Recycling on the Plains: Buffalo Bones for Fertilizer

It's All Trew: Buffalo bones recycled as fertilizer and feed additive provided both additional nutrients and cash for settler families.

| August 2007

  • Familybonemill.jpg
    Montgomery Ward’s family bone mill.
  • Buffalo bones for tansport
    Mounds of bones destined for shipment by rail in 1885.
  • Buffalo skulls
    This mountain of buffalo skulls and bones was photographed in Kansas in the 1880s.
  • DelbertandRuthTrew.jpg

  • Familybonemill.jpg
  • Buffalo bones for tansport
  • Buffalo skulls
  • DelbertandRuthTrew.jpg

The whys and wherefores of the near-extinction of the buffalo will be long debated with no clear conclusions accepted. Most writings of the time dwell on the waste and carnage; many Western movies show the prairies covered with the carcasses of slain animals.

There was waste and carnage to be sure, but not all was wasted. Many a carnivore and hungry predator made a good living following the hunters. Buffalo meat built railroads, mined gold and silver, fed tribes, armies, explorers, wagon trains and early settlers. Buffalo hides made robes and commercial belting to drive the machines of manufacturing in the east. Buffalo horns and hooves produced glue, and the hair of the beasts was used as furniture stuffing.

Before, during and for a short time after the big buffalo hunt, everyone living or traveling on the Great Plains burned buffalo chips for heat and cooking. Settler women and children dragged washtubs across the surrounding prairie gathering buffalo chips, a crude but undeniably economical fuel.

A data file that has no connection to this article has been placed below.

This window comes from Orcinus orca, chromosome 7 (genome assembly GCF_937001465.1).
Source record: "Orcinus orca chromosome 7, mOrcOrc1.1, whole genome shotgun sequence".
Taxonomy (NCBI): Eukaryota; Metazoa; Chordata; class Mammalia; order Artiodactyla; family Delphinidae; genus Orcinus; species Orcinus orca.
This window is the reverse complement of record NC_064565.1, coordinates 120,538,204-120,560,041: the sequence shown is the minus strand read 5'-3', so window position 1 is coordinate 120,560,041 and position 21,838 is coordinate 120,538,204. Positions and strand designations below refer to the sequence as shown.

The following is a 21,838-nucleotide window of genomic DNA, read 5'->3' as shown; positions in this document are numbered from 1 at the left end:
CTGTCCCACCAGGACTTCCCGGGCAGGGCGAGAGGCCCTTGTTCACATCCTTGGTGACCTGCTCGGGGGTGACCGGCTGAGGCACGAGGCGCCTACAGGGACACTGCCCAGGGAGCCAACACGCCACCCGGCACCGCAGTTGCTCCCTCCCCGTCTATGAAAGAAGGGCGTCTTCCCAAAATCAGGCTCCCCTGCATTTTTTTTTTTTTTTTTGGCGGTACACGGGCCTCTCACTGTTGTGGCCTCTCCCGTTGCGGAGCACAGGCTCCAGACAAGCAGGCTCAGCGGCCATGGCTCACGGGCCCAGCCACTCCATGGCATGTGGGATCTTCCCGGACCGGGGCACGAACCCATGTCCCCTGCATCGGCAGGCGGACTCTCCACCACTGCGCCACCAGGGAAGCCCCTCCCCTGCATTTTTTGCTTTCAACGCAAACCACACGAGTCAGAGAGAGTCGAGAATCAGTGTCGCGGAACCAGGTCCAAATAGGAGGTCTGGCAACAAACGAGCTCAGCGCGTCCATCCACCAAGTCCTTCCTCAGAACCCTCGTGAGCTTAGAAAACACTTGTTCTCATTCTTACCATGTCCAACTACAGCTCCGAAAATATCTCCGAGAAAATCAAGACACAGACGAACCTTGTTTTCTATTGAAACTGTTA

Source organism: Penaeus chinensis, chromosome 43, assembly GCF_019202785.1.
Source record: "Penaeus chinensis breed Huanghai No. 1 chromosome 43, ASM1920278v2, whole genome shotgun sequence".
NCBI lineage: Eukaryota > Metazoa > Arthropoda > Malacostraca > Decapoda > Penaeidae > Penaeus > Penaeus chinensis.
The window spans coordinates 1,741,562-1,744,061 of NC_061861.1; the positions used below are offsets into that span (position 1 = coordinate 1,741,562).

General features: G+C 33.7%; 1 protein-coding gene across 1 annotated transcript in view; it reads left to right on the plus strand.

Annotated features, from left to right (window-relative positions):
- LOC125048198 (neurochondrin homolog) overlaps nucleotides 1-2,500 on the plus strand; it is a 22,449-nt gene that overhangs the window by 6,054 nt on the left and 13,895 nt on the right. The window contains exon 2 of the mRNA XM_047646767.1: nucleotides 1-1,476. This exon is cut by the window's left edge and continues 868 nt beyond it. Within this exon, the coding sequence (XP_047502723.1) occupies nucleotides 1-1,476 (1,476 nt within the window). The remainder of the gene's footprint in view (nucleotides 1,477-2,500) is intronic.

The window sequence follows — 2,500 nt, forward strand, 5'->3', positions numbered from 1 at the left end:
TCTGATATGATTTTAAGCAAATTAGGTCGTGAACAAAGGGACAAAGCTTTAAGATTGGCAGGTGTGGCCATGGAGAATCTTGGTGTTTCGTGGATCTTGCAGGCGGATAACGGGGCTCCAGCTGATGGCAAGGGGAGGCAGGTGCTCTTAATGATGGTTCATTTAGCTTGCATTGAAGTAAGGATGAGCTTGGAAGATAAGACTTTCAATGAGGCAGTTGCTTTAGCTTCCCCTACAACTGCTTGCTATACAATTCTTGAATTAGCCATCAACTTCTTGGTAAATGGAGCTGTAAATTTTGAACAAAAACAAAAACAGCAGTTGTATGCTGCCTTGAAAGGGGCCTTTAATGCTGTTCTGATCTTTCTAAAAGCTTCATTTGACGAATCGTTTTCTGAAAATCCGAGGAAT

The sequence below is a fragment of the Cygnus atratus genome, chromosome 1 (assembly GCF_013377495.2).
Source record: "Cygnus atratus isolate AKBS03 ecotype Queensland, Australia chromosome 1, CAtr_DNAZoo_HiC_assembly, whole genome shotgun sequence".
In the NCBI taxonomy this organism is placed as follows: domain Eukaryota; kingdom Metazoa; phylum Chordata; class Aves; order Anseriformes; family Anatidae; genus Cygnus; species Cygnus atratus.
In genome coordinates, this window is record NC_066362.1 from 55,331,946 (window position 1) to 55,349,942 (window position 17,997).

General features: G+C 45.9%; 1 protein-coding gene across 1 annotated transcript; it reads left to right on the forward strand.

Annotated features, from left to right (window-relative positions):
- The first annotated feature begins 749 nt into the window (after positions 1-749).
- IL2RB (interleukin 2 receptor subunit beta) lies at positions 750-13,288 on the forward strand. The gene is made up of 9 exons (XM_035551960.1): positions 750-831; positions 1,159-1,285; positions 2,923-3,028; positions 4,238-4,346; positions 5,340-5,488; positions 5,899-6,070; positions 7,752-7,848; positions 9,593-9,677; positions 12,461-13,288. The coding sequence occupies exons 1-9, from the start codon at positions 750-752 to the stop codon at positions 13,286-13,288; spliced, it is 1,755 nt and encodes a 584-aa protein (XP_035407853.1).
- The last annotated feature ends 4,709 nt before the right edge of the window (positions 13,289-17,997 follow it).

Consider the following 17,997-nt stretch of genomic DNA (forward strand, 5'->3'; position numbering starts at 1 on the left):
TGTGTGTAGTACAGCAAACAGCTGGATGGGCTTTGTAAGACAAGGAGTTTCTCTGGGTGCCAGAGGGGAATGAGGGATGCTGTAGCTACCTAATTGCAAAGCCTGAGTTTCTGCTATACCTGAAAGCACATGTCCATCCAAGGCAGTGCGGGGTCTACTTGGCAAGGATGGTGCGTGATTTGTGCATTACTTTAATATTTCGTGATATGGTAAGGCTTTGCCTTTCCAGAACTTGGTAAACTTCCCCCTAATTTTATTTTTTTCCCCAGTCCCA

As the buffalo herds diminished and weather took its toll, and as Texas cattle herds began moving north, the buffalo chip was replaced by the longhorn chip. About that time, the bleached bones of the buffalo, found almost everywhere on the prairie, began selling by the ton to be made into fertilizer and live-stock feed additives. In reality, the easy availability of bones was a godsend.

Settler families, hard-pressed for cash, switched from gathering chips to gathering buffalo bones. This chore not only provided much-needed cash, but also cleared grasslands for plowing. Freighters distributing supplies throughout the West began stopping at settlers' homes, purchasing piles of buffalo bones and hauling them to the nearest rail loading facility where they'd be sold for a profit.

Kansas history records the tale of a freighter who hauled two wagonloads of barbed wire to Quitaque, Texas, for Charles Goodnight. "I made more profit on the back-haul of gathered buffalo bones than I did on hauling the original cargo of barbed wire," he reported.


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